When the project was authorized in 2012, the price was projected at $715 million, but a cost decrease notification issued last week by the Navy showed an adjusted price of $448 million.
One of the reasons the money wasn't needed was because a skilled local workforce was available through a project labor agreement, which U.S. Rep. Derek Kilmer touted Monday at the White House.
Design costs also were lower than expected; the contractor accepted less profit; and work was interrupted less often for ordnance operations at the old wharf and for migratory birds and marine mammals, according to the notification.
"We're 90 percent complete with the wharf," said Leslie Yuenger, Navy Facilities Engineering Command spokeswoman. "As part of normal practice, when we're pretty confident in the actual cost of the project, we return the funds no longer required back to the Navy military construction pot so other projects can use them. The contingencies planned for did not show up."
The Navy awarded a $341 million contract to EHW Constructors to build the wharf itself. The $715 million figure included hardening, building or demolishing facilities inside the wharf's explosive safety arcs.
The wharf was scheduled to be completed in January. In late November, that portion of the overall project was $14 million over budget. The Navy did not provide information on whether the deadline for the wharf was extended or whether its budget was adjusted.
Under a project labor agreement, a project manager agrees with an area trade union council before seeking bids from contractors. It specifies wages and fringe benefits, and usually includes procedures to resolve labor disputes. It typically bars unions from striking and contractors from locking out workers.
Opponents say PLAs are anti-competitive and increase costs. Proponents say they ensure decent wages, a quality workforce and timely completion of projects within budget.
Among those participating in Kilmer's meeting Monday were Labor Secretary Thomas Perez, director of the White House Domestic Policy Council Celia Munoz, Assistant Secretary of the Navy Steven Iselin, members of Congress and Lee Newgent, executive secretary of the Washington State Building and Construction Trades Council.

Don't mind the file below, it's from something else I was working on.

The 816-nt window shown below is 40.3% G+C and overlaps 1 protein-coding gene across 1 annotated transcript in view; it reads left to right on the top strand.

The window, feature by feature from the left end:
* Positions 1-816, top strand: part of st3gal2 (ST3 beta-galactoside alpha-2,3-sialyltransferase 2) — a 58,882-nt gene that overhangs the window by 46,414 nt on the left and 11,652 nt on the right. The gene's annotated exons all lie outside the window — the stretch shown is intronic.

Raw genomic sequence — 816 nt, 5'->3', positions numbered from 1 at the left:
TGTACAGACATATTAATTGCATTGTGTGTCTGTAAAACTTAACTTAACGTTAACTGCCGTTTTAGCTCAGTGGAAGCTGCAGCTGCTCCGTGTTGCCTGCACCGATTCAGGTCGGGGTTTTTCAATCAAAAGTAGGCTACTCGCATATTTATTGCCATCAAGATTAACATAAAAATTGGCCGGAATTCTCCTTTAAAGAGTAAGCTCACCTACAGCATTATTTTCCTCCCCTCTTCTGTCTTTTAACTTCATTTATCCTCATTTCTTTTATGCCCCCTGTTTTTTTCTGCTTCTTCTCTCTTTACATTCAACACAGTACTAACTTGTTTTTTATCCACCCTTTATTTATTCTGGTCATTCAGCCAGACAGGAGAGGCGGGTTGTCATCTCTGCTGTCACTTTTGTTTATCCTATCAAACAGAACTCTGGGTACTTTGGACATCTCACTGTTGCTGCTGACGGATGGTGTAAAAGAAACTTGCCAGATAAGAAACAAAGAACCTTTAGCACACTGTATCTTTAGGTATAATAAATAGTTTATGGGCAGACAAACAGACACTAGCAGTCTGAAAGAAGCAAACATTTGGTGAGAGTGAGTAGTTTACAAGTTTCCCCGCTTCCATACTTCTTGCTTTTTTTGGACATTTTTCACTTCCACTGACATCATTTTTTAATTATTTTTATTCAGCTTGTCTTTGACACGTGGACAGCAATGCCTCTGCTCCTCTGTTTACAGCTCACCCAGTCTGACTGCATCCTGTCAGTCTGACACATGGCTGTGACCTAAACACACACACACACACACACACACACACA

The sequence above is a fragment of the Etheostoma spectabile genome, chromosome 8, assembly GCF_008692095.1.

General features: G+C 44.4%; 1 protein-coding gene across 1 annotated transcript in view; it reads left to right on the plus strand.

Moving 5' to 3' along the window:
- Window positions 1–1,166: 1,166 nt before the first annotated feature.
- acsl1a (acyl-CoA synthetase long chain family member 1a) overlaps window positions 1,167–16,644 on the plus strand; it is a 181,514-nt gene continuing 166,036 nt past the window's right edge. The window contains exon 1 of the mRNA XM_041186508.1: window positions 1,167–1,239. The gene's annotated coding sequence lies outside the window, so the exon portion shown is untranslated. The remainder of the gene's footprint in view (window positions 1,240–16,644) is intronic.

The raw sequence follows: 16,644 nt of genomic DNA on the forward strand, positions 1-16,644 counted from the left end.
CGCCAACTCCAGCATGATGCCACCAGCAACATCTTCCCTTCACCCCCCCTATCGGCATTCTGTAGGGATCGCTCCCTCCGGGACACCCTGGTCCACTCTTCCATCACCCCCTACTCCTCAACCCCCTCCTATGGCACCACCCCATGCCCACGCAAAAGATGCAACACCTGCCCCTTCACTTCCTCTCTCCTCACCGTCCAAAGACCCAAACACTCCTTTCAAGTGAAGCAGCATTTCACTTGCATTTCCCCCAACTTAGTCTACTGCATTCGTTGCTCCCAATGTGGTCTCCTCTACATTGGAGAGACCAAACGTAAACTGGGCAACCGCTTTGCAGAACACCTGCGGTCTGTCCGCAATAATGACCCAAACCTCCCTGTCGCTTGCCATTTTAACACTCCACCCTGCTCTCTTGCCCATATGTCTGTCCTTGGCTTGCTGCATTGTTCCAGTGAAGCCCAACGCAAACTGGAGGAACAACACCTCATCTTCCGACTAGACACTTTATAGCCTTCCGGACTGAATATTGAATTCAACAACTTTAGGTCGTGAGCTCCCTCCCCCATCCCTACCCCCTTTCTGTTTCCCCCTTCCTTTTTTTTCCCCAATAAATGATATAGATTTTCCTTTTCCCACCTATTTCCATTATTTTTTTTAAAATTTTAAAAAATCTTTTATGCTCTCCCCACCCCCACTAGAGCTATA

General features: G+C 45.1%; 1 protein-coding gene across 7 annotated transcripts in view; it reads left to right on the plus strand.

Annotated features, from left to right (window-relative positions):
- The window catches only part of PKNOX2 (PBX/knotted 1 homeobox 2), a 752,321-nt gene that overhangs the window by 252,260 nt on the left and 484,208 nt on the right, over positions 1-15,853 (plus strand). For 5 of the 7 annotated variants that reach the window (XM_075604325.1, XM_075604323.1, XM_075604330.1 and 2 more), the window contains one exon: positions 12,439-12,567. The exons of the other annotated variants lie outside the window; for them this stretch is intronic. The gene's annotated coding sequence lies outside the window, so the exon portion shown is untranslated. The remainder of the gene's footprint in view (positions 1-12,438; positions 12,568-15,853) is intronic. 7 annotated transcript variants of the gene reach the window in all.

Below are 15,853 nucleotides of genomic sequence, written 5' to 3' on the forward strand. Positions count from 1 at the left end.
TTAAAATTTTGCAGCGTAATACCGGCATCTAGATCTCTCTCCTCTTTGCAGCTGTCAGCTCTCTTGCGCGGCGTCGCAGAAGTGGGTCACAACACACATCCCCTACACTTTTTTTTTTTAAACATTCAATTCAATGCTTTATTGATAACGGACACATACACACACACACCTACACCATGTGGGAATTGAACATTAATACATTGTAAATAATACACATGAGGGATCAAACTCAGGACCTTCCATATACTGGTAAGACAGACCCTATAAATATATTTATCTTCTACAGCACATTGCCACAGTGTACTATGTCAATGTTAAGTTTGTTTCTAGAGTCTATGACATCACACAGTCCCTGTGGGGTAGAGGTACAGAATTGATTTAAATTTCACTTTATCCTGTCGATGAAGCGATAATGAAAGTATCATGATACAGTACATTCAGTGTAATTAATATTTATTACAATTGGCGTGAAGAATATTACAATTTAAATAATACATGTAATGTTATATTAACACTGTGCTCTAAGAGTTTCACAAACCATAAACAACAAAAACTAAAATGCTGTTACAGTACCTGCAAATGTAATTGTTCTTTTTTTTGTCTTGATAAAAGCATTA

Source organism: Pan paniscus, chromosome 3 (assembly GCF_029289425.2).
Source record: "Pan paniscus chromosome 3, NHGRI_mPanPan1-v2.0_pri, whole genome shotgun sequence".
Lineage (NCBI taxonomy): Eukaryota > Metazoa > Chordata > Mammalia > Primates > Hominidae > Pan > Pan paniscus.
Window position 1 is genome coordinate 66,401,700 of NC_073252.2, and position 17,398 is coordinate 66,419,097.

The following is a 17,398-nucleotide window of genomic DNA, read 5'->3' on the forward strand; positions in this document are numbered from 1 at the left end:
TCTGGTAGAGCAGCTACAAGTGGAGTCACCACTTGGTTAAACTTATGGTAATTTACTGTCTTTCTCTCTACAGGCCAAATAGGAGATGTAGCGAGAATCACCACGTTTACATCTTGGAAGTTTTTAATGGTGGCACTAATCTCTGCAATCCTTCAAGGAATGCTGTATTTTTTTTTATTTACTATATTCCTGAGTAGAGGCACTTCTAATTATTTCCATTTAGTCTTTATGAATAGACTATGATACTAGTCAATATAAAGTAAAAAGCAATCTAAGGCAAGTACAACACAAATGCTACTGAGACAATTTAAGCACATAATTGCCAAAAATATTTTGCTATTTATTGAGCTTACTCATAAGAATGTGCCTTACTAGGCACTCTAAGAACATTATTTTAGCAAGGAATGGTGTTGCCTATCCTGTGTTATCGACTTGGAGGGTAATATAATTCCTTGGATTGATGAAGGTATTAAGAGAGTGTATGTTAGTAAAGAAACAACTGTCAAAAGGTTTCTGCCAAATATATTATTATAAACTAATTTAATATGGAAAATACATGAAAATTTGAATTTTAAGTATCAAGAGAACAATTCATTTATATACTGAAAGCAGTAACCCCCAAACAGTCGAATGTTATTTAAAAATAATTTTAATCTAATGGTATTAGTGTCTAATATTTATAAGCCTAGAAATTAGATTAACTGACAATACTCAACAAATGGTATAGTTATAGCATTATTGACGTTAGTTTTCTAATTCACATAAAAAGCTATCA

President Barack Obama issued an executive order in 2009 to promote the use of PLAs in federal projects. So far, the explosive-handling wharf is the only one to use the arrangement. Kilmer, D-Gig Harbor, believes it's a good model for future jobs.
"They are a win for workers who see more opportunities to receive a good wage," he said. "They're a win for taxpayers because projects are more likely to come in on time and under budget. And they're a win for the local community because job opportunities are available to residents."
The wharf is a good example of the Navy and local employees working together to produce a top-quality project that's under budget and on time, according to Newgent.
"Rep. Kilmer understands that a project of this magnitude is one of the greatest economic investments to our local community," he said.
The Navy said it needed a second wharf for loading and unloading missiles, torpedoes and ordnance from Trident II strategic ballistic missile submarines. Eight of the Navy's 14 are based at Bangor. The wharf also will serve as a backup for handling explosives for guided missile submarine, of which Bangor has two, and will provide a lay berth when not in use for ordnance handling.